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Parahelpis Gardzinska & Zabka, 2010


Parahelpis has two Australian  species: P. abnormis and P. smithae. The genus is part of an Australasian clade (Maddison et al 2008) including the Australian genera Adoxotoma, Arasia, Astia, Astilodes, Helpis, Jacksonoides, Megaloastia, Sondra and Tauala. Genera from Indonesia (Katya) and the Philippines (Orthrus) may also be part of this group (Maddison 2015). Further information on the genus and described species can be found in Richardson and Żabka (2017).


Known only from male specimens, Parahelpis spp. are medium to large-sized, slender spiders, body length 10 to 15 mm, with an elongate-ovate abdomen. The head, viewed from above, is pear-shaped, widest well behind the posterior lateral eyes. The cephalothorax is high, with a gentle thoracic slope starting immediately behind the posterior lateral eyes. Chelicera are long and have five or more (plurident) retromarginal teeth and four or more promarginal teeth. The first legs are very long and slender with four pairs of ventrolateral spines. The third legs are the shortest.

The male’s palpal tibia has a short or long, broad, bifurcate retro-lateral tibial apophysis. The tegulum is long, with a large proximal lobe. The seminal duct runs up the centre of the tegulum. The embolus is short.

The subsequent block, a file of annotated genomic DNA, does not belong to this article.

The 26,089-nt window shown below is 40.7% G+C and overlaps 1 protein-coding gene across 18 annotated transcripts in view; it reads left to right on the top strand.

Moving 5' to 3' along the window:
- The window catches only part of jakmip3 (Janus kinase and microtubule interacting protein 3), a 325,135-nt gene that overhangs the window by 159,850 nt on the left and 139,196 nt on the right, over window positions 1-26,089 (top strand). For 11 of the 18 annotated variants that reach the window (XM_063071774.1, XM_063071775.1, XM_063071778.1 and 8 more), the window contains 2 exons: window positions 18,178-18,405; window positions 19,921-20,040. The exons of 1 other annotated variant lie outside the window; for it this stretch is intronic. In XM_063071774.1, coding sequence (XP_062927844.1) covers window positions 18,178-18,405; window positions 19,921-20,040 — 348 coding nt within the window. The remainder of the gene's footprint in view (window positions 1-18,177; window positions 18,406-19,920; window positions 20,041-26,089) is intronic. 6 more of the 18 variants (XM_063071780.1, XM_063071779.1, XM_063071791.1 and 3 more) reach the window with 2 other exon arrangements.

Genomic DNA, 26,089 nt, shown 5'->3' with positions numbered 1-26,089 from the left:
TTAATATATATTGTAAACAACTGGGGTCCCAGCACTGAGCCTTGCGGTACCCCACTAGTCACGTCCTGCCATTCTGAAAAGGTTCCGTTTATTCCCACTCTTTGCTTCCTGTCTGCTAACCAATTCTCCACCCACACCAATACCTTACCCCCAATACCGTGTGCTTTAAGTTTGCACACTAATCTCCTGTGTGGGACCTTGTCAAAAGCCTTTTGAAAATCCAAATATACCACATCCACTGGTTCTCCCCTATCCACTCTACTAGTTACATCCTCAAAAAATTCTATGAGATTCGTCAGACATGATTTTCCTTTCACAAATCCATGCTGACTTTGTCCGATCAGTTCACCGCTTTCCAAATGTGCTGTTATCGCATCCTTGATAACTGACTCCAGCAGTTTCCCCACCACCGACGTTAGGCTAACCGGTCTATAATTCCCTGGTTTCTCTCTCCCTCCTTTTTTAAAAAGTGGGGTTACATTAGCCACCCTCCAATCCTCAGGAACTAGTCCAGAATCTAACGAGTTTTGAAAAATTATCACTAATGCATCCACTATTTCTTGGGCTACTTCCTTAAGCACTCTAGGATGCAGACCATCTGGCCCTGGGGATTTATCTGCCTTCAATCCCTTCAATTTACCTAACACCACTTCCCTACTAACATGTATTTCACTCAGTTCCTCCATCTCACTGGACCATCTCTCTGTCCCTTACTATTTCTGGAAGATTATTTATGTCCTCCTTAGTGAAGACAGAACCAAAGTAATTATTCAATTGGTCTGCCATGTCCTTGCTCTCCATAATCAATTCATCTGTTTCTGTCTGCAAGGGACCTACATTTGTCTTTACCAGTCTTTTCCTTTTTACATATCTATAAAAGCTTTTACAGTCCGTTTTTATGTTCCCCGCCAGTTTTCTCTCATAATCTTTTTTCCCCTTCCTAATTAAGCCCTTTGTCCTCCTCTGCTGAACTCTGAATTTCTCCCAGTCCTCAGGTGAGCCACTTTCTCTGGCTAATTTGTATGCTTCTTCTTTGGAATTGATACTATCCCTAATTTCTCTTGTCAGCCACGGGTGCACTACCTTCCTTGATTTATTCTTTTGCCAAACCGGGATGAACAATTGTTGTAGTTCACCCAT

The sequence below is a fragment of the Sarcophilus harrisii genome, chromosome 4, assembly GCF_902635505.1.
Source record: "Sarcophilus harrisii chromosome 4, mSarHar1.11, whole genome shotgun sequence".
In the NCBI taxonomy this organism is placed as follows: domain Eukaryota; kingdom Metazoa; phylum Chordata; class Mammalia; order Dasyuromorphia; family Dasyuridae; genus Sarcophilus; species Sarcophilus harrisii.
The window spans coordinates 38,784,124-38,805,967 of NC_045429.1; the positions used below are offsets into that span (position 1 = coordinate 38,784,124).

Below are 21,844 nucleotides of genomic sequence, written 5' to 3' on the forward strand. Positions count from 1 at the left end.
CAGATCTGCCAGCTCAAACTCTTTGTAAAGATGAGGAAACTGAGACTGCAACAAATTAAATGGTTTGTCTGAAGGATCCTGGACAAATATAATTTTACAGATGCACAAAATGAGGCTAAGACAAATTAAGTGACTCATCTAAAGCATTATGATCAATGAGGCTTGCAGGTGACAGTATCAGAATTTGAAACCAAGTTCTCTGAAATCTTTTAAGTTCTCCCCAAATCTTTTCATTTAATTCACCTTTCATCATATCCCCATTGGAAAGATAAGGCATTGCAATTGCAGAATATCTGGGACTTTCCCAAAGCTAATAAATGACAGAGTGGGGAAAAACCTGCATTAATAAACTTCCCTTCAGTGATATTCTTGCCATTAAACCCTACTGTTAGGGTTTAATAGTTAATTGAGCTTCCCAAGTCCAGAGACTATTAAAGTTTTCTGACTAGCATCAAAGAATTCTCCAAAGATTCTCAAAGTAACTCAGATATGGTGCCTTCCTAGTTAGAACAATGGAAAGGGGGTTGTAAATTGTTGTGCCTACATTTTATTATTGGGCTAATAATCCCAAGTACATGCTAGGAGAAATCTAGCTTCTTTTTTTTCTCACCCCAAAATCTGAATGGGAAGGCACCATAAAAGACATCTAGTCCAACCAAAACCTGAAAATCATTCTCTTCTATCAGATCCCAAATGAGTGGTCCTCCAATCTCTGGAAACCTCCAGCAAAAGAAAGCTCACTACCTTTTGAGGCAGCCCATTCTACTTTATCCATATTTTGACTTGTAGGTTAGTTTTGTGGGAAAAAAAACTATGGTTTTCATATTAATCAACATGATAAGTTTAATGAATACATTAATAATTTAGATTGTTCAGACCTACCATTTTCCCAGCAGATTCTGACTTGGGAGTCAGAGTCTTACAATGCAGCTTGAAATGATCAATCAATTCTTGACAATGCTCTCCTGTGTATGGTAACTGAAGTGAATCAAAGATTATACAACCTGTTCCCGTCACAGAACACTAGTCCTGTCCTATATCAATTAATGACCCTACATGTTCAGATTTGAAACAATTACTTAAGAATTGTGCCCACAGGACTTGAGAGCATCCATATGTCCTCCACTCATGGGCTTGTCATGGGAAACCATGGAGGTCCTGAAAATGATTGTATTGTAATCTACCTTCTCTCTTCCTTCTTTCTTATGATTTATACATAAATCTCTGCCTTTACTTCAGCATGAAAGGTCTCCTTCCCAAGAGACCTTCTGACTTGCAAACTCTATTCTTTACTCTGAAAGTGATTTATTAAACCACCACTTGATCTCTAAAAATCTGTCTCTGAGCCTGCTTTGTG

The structure of the epigyne is unknown.


Specimens of this genus have been found in rainforest and woodland under rocks.


Parahelpis has been collected in New South Wales and Queensland.


Gardzińska, J. & Żabka, M. 2010. A new genus and five new species of Astieae (Araneae: Salticidae) from Australia, with remarks on distribution. Zootaxa 2526, 37-53.

Maddison, W.P. 2015. A phylogenetic classification of jumping spiders (Araneae: Salticidae). Journal of Arachnology 43, 231-292.

Maddison, W.P., Bodner, M.R. & Needham, K.M. 2008. Salticid spider phylogeny revisited, with the discovery of a large Australian clade (Araneae: Salticidae). Zootaxa 1893, 49-64.

Richardson, B.J. & Żabka, M. 2016. Salticidae. Arachnida: Araneomorphae. Canberra, Australian Faunal Directory. Australian Biological Resources Study, at

* The information sheet should be interpreted in the context of the associated diagrams and photographs. Diagrams explaining anatomical terms can be found in the ‘Salticidae’ pictures at the beginning of the list of genera.